Bucks Fizz star Jay Aston saved her daughter after spotting early signs of meningitis

Bucks Fizz star Jay Aston, 61, said when she saw the rash on her daughter’s arm she knew immediately what it was. Josie had just fifty per cent change of survival after she was rushed to hospital

(Image: Instagram)ByHana Carter

  • 21:45, 14 May 2022
  • |
  • comments

Bucks Fizz's Jay Aston saved her daughter after she spotted early signs of meningitis after her husband nearly died from the illness.

.

The singer and her husband Dave Colquhoun were told that their daughter Josie, 19, only had a 50 per cent chance of survival.

Jay, 61, said she recognised the symptoms of the condition because Dave had battled it 19 years before.

Speaking on Loose Women, she told Kay Adams, Frankie Bridge, Katie Piper and Jane Moore: "We almost lost her.”

She said that her daughter had been on a health kick before she fell ill.

Jay went on: “She called me to say she wasn't feeling well…

Jay Aston's daughter Josie was rushed to hospital with meningitis
(

Image:
Instagram)

She had a rash all over her body and her temperature had soared
(

Image:
xxxxxx/Instagram)

“She'd been lying in the sun and I thought had a bit of heatstroke.”

They tried to bring her temperature down, but nothing would work.

“I had her in my bed with me and she woke up at about 3am and told me, 'I'm not right.'"

She said then, breaking into tears: "If she'd gone in her own bed I don't think I'd have a daughter," before the panelists comforted her.

Jay said that she found a rash on Josie's arm in the early hours of the morning, to which her reaction was "oh god, not again."

Jay recognised the rash on her daughter's body after her husband suffered with it
(

Image:
ITV)

She said that the rash was identical to the one her husband had nearly two decades prior.

Josie was rushed to the hospital and within an hour her entire body was covered in the rash.

"Within one hour she was covered in the rash, literally everywhere. She was petrified. A day and a half later all her organs were failing.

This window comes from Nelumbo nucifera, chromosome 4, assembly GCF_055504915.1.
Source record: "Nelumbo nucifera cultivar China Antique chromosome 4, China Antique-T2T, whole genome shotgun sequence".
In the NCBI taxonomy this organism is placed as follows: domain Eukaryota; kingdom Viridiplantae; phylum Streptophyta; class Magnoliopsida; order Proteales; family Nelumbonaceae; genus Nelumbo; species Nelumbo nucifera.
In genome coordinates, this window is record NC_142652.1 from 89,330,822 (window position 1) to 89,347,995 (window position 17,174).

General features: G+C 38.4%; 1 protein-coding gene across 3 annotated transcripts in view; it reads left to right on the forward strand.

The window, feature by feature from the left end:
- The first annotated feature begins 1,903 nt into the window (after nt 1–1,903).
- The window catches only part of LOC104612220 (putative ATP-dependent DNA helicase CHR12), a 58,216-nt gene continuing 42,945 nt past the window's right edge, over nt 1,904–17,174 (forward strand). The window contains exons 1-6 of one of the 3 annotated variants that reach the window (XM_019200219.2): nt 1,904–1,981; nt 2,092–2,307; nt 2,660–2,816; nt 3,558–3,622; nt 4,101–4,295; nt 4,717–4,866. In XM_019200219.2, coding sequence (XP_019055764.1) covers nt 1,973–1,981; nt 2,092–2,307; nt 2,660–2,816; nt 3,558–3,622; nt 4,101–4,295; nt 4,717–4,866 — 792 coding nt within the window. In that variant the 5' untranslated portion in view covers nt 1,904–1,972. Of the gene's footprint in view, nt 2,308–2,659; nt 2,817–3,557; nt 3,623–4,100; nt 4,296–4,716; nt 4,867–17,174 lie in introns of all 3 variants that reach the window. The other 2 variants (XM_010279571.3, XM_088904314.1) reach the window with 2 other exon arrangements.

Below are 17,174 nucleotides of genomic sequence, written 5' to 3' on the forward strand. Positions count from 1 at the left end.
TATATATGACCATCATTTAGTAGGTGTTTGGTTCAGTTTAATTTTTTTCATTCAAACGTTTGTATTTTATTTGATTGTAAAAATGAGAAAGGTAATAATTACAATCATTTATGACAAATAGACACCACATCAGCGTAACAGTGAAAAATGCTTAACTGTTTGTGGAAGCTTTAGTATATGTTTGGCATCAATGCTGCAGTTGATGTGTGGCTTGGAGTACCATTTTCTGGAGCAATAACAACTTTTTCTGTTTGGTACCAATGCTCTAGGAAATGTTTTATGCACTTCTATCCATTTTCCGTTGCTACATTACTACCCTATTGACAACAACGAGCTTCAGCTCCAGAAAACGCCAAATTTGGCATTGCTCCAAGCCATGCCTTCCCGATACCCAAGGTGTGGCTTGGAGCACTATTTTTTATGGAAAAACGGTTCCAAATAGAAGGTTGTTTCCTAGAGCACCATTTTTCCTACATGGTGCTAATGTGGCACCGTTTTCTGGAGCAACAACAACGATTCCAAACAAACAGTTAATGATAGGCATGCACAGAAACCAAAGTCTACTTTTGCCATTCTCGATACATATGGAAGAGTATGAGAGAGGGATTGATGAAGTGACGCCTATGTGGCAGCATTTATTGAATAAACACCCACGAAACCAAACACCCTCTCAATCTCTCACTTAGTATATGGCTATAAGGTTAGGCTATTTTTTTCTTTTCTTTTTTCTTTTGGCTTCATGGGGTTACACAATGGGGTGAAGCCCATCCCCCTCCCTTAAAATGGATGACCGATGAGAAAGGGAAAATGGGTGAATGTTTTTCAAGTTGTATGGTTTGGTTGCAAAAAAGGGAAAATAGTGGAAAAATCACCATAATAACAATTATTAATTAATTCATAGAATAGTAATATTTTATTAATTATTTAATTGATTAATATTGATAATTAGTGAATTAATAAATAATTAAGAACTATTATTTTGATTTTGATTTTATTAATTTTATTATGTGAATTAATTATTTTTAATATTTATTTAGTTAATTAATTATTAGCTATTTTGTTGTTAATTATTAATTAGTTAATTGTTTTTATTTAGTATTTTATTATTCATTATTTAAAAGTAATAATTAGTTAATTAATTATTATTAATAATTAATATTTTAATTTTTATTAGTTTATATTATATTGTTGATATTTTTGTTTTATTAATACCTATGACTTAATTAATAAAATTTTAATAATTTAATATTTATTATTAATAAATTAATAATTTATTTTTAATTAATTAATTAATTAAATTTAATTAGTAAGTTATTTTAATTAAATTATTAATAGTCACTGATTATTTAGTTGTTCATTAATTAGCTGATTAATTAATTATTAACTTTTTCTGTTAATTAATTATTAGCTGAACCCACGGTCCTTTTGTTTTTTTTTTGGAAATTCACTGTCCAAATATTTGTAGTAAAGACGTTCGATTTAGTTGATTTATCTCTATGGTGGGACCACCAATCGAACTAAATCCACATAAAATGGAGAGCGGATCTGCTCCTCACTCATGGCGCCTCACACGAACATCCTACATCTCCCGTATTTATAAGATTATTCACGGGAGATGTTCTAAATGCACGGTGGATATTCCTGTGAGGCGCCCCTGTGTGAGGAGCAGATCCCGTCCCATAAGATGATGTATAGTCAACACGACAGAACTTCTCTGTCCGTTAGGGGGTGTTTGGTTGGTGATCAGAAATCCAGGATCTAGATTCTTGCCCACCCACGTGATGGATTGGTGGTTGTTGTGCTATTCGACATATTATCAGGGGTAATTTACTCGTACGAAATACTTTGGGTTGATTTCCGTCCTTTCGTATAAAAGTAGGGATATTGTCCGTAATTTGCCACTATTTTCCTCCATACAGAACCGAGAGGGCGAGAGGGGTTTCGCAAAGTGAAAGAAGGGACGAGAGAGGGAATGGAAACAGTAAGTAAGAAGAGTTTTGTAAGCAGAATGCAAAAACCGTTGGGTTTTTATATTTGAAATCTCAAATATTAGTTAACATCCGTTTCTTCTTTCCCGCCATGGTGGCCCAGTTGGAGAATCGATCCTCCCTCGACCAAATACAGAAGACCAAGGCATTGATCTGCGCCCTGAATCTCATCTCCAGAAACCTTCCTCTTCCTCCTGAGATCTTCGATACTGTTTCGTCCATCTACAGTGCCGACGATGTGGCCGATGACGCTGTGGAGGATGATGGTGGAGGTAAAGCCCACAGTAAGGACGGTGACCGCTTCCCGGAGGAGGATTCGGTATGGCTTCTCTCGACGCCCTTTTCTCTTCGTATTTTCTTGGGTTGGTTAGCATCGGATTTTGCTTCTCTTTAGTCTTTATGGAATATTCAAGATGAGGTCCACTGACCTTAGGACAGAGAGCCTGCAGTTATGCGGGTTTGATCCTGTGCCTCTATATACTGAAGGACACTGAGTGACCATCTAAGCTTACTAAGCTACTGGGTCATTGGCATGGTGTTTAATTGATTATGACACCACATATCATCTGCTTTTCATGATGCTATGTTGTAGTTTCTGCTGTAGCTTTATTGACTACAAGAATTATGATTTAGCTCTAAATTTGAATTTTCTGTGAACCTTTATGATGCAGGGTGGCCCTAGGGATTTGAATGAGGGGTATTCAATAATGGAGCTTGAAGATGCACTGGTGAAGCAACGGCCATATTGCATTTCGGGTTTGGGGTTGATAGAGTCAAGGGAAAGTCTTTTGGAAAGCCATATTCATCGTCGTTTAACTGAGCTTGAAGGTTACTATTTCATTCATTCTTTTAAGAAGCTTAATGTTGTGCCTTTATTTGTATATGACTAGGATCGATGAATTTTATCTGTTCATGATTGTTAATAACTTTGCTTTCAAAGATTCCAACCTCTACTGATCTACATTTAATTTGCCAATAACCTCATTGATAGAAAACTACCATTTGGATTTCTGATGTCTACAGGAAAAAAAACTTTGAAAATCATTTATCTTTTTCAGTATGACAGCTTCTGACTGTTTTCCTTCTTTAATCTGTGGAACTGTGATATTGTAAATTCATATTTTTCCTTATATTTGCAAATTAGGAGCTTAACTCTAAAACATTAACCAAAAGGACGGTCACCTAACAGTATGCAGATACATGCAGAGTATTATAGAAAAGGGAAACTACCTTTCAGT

"We need to put her in a coma, she was in a coma for 5 days. She said 'mummy I will be awake on Mother's Day'… she didn't wake up on Mother's Day, but she woke up two days later."

She said that she nearly lost her daughter
(

Image:
ITV)

Her lungs began to fail and she was given oxygen and treated with antibiotics.

She remained in the coma for five days, and Jay stayed by her side throughout.

Eventually Josie opened her eyes and after a day, she got her speech back.

She was then transferred to a specialist unit at Kings College Hospital in London after it was discovered she had kidney damage.

Jay was in Bucks Fizz who won Eurovision in 1981
(

Image:
Getty Images)

Do you enjoy reading about celebrities? Sign up for all the best celeb news from the Mirror here .

Jay took to Instagram to share a photo of the first photo of Josie since she was discharged from hospital.

She captioned the post: "First trip out with Dave and our daughter Josie on my birthday, at the Crazy Bear lovely! Little steps to recovery. Thanks for all my wonderful Birthday messages".

Meningitis is an infection of the protective membranes that surround the brain and spinal cord (meninges).

It can affect anyone, but is most common in babies, young children, teenagers and young adults.

Symptoms include a high temperature, being sick, a headache and a rash that doesn't go away when you roll a glass over it.

Josie is currently undergoing blood transfusions and kidney dialysis and has a rash on her forehead and knees.

Do you have a story to sell? Get in touch with us at webcelebs@mirror.co.ukor call us direct 0207 29 33033.

Read More

10 celebs you forgot had done Eurovision – from Grease star to EastEnders favourite

Read More

Scientists hope new technology measuring heartbeat will help UK win Eurovision

Most Read

  • Don’t Miss

  • FollowMirrorFacebookTwitterComment MORE ON

    Celeb obsessed? Get a daily dose of showbiz gossip direct to your inbox

    Sign upInvalid EmailSomething went wrong, please try again later.We use your sign-up to provide content in ways you’ve consented to and to improve our understanding of you. This may include adverts from us and 3rd parties based on our understanding. You can unsubscribe at any time. More infoThank you for subscribingWe have more newslettersShow meSee ourPrivacy NoticeMost Read